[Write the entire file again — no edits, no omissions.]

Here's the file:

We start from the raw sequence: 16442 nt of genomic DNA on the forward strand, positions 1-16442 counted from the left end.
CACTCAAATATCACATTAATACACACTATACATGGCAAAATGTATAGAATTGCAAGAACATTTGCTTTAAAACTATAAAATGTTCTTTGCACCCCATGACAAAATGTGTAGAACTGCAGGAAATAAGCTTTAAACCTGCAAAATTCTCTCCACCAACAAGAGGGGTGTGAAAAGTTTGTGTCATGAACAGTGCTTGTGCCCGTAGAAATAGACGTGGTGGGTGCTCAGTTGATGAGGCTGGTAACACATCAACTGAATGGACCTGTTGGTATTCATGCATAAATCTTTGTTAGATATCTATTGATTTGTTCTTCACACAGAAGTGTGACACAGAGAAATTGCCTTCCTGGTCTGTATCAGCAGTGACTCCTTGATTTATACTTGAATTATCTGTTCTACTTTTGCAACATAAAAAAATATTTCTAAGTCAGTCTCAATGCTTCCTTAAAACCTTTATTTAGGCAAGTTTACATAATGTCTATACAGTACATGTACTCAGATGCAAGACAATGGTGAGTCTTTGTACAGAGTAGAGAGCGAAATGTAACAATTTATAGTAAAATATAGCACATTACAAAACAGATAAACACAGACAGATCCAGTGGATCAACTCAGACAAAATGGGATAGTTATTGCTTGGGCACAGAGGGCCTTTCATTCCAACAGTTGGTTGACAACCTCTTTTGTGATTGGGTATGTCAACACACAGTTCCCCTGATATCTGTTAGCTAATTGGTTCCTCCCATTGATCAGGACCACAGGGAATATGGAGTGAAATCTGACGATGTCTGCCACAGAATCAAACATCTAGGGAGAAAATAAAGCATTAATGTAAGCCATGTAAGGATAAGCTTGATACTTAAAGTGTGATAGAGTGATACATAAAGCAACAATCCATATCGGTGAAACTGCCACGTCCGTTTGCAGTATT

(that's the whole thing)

We start from the raw sequence: 16442 nt of genomic DNA on the forward strand, positions 1-16442 counted from the left end.
CACTCAAATATCACATTAATACACACTATACATGGCAAAATGTATAGAATTGCAAGAACATTTGCTTTAAAACTATAAAATGTTCTTTGCACCCCATGACAAAATGTGTAGAACTGCAGGAAATAAGCTTTAAACCTGCAAAATTCTCTCCACCAACAAGAGGGGTGTGAAAAGTTTGTGTCATGAACAGTGCTTGTGCCCGTAGAAATAGACGTGGTGGGTGCTCAGTTGATGAGGCTGGTAACACATCAACTGAATGGACCTGTTGGTATTCATGCATAAATCTTTGTTAGATATCTATTGATTTGTTCTTCACACAGAAGTGTGACACAGAGAAATTGCCTTCCTGGTCTGTATCAGCAGTGACTCCTTGATTTATACTTGAATTATCTGTTCTACTTTTGCAACATAAAAAAATATTTCTAAGTCAGTCTCAATGCTTCCTTAAAACCTTTATTTAGGCAAGTTTACATAATGTCTATACAGTACATGTACTCAGATGCAAGACAATGGTGAGTCTTTGTACAGAGTAGAGAGCGAAATGTAACAATTTATAGTAAAATATAGCACATTACAAAACAGATAAACACAGACAGATCCAGTGGATCAACTCAGACAAAATGGGATAGTTATTGCTTGGGCACAGAGGGCCTTTCATTCCAACAGTTGGTTGACAACCTCTTTTGTGATTGGGTATGTCAACACACAGTTCCCCTGATATCTGTTAGCTAATTGGTTCCTCCCATTGATCAGGACCACAGGGAATATGGAGTGAAATCTGACGATGTCTGCCACAGAATCAAACATCTAGGGAGAAAATAAAGCATTAATGTAAGCCATGTAAGGATAAGCTTGATACTTAAAGTGTGATAGAGTGATACATAAAGCAACAATCCATATCGGTGAAACTGCCACGTCCGTTTGCAGTATT